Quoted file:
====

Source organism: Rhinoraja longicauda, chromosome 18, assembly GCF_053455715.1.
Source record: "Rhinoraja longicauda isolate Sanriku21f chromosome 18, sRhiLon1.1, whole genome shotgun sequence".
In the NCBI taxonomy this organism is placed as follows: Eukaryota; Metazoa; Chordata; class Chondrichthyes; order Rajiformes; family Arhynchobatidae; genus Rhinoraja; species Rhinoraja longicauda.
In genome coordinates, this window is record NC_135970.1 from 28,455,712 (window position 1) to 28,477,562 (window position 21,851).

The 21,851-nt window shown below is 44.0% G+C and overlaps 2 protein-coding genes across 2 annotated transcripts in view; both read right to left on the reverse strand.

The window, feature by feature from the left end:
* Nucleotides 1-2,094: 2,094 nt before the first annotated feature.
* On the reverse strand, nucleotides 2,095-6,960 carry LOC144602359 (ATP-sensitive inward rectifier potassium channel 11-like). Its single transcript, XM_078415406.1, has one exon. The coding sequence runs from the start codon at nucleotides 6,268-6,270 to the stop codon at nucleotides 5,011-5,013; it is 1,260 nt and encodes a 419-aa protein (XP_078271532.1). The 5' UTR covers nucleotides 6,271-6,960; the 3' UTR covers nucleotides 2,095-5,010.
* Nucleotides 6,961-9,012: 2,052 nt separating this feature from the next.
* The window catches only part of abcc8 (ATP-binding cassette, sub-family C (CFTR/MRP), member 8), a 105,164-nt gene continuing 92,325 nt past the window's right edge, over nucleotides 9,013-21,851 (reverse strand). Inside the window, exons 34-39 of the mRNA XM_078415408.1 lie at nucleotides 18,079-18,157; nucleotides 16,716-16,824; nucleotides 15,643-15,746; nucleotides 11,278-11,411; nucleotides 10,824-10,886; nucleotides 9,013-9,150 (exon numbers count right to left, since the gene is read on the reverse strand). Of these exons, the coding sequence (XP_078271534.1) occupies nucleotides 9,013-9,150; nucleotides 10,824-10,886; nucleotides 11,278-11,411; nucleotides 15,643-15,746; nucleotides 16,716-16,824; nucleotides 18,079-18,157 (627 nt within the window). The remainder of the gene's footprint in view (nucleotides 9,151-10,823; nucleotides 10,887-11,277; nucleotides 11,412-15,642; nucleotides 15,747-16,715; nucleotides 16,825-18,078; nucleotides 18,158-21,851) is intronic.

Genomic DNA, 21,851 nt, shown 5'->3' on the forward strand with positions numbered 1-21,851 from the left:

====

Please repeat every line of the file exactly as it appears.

Source organism: Rhinoraja longicauda, chromosome 18, assembly GCF_053455715.1.
Source record: "Rhinoraja longicauda isolate Sanriku21f chromosome 18, sRhiLon1.1, whole genome shotgun sequence".
In the NCBI taxonomy this organism is placed as follows: Eukaryota; Metazoa; Chordata; class Chondrichthyes; order Rajiformes; family Arhynchobatidae; genus Rhinoraja; species Rhinoraja longicauda.
In genome coordinates, this window is record NC_135970.1 from 28,455,712 (window position 1) to 28,477,562 (window position 21,851).

The 21,851-nt window shown below is 44.0% G+C and overlaps 2 protein-coding genes across 2 annotated transcripts in view; both read right to left on the reverse strand.

The window, feature by feature from the left end:
* Nucleotides 1-2,094: 2,094 nt before the first annotated feature.
* On the reverse strand, nucleotides 2,095-6,960 carry LOC144602359 (ATP-sensitive inward rectifier potassium channel 11-like). Its single transcript, XM_078415406.1, has one exon. The coding sequence runs from the start codon at nucleotides 6,268-6,270 to the stop codon at nucleotides 5,011-5,013; it is 1,260 nt and encodes a 419-aa protein (XP_078271532.1). The 5' UTR covers nucleotides 6,271-6,960; the 3' UTR covers nucleotides 2,095-5,010.
* Nucleotides 6,961-9,012: 2,052 nt separating this feature from the next.
* The window catches only part of abcc8 (ATP-binding cassette, sub-family C (CFTR/MRP), member 8), a 105,164-nt gene continuing 92,325 nt past the window's right edge, over nucleotides 9,013-21,851 (reverse strand). Inside the window, exons 34-39 of the mRNA XM_078415408.1 lie at nucleotides 18,079-18,157; nucleotides 16,716-16,824; nucleotides 15,643-15,746; nucleotides 11,278-11,411; nucleotides 10,824-10,886; nucleotides 9,013-9,150 (exon numbers count right to left, since the gene is read on the reverse strand). Of these exons, the coding sequence (XP_078271534.1) occupies nucleotides 9,013-9,150; nucleotides 10,824-10,886; nucleotides 11,278-11,411; nucleotides 15,643-15,746; nucleotides 16,716-16,824; nucleotides 18,079-18,157 (627 nt within the window). The remainder of the gene's footprint in view (nucleotides 9,151-10,823; nucleotides 10,887-11,277; nucleotides 11,412-15,642; nucleotides 15,747-16,715; nucleotides 16,825-18,078; nucleotides 18,158-21,851) is intronic.

Genomic DNA, 21,851 nt, shown 5'->3' on the forward strand with positions numbered 1-21,851 from the left: